Hey, guys. Claude Johnson here and today I want to talk
about an important topic called chord voicings. You may
have have this before. I’m going to explain exactly
what it is and why it’s important.
Let’s take a chord like C. Maybe you know this particular
chord, C, but there’s not just one C chord on the guitar
neck. You could play a C chord like this. You can play a C
chord like this or like this or like this. The theory behind
it is that a C chord is made of the notes C, E and G. So
anywhere you could play those notes together would be a C
chord. Here are standard note positions and you have C, E, G
and then C, E again. You’re allowed to repeat notes in a chord.
What if I were to put my pinkie up here on the 3rd fret of
the high E string? Instead of C, E, G, C, E, I’d have C, E,
G, C, G. It’s a very different sound. This one versus this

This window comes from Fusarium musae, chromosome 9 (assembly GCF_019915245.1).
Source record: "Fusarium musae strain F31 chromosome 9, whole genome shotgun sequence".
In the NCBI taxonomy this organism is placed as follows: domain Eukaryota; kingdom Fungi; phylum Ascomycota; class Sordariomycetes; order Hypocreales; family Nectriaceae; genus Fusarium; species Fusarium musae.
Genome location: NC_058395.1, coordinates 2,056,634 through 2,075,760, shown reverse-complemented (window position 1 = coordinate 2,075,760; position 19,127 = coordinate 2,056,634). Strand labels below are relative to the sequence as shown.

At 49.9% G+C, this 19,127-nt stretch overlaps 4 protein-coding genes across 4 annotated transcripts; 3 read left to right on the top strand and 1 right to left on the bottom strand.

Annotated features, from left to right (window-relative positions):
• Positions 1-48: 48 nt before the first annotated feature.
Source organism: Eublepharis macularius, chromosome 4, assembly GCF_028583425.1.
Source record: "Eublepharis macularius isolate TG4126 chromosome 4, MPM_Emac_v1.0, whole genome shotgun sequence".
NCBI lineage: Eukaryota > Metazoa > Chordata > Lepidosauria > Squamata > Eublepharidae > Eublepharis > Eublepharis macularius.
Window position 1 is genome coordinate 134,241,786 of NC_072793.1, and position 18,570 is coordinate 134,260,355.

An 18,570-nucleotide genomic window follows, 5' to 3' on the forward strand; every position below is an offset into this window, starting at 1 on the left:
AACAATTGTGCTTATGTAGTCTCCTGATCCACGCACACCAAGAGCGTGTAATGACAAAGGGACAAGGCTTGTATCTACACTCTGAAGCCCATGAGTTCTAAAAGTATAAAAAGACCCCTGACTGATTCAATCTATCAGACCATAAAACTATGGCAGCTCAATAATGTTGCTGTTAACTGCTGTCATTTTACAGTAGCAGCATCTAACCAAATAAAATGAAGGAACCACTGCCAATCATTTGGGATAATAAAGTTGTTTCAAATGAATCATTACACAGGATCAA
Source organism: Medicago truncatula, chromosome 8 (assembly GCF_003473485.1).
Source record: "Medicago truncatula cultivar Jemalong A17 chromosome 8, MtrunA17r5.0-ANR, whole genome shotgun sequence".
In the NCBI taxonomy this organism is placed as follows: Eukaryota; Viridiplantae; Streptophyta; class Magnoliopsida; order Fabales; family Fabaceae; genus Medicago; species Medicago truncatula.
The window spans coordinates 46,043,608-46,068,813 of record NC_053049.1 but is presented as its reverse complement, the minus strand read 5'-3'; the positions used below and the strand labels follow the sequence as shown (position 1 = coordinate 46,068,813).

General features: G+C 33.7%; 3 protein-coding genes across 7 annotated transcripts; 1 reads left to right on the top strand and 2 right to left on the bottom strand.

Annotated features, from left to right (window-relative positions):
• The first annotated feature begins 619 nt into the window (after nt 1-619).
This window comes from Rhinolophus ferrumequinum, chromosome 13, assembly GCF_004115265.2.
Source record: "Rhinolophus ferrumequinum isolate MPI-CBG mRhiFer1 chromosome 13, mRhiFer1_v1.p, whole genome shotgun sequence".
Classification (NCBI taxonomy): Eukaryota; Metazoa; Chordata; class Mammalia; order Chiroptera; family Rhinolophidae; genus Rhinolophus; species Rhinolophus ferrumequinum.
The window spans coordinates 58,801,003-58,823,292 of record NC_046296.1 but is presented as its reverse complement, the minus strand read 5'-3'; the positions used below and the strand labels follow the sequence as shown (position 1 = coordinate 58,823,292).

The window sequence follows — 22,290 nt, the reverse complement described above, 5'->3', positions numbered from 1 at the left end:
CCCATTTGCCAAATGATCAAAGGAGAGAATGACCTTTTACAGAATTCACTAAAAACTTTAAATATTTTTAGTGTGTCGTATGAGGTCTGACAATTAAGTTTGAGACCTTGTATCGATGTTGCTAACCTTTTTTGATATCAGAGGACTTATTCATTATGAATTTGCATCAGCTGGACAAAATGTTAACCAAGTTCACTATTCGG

one, depending on what voicing. Each version of the chord
is called a voicing. Think of each note in the chord as a
voice so that voicing is different that one because the top
voice is singing, so to speak, a different note.
If you have a simple progression like C to F you’re going to
get one kind of a feel from that open position. If I switch
that up to this high one, same strum pattern but a very
different feel, right? Or this one. Or this one. Some chords
are going to be a lower register, some will give you higher.
There are different ways to do it. You can do it versions.
That’s another way to change the voicing, like this. Different
ways to do it. It’s important to be aware of. All a voicing is
is just a different variation of the same notes on the fretboard.
I go a lot deeper into chord voicings and how to use them in a
powerful way in my guitar course called Killer Guitar Control
Secrets. So check that out at guitarcontrol.com/secrets and
I’ll catch you in the next video. Take care.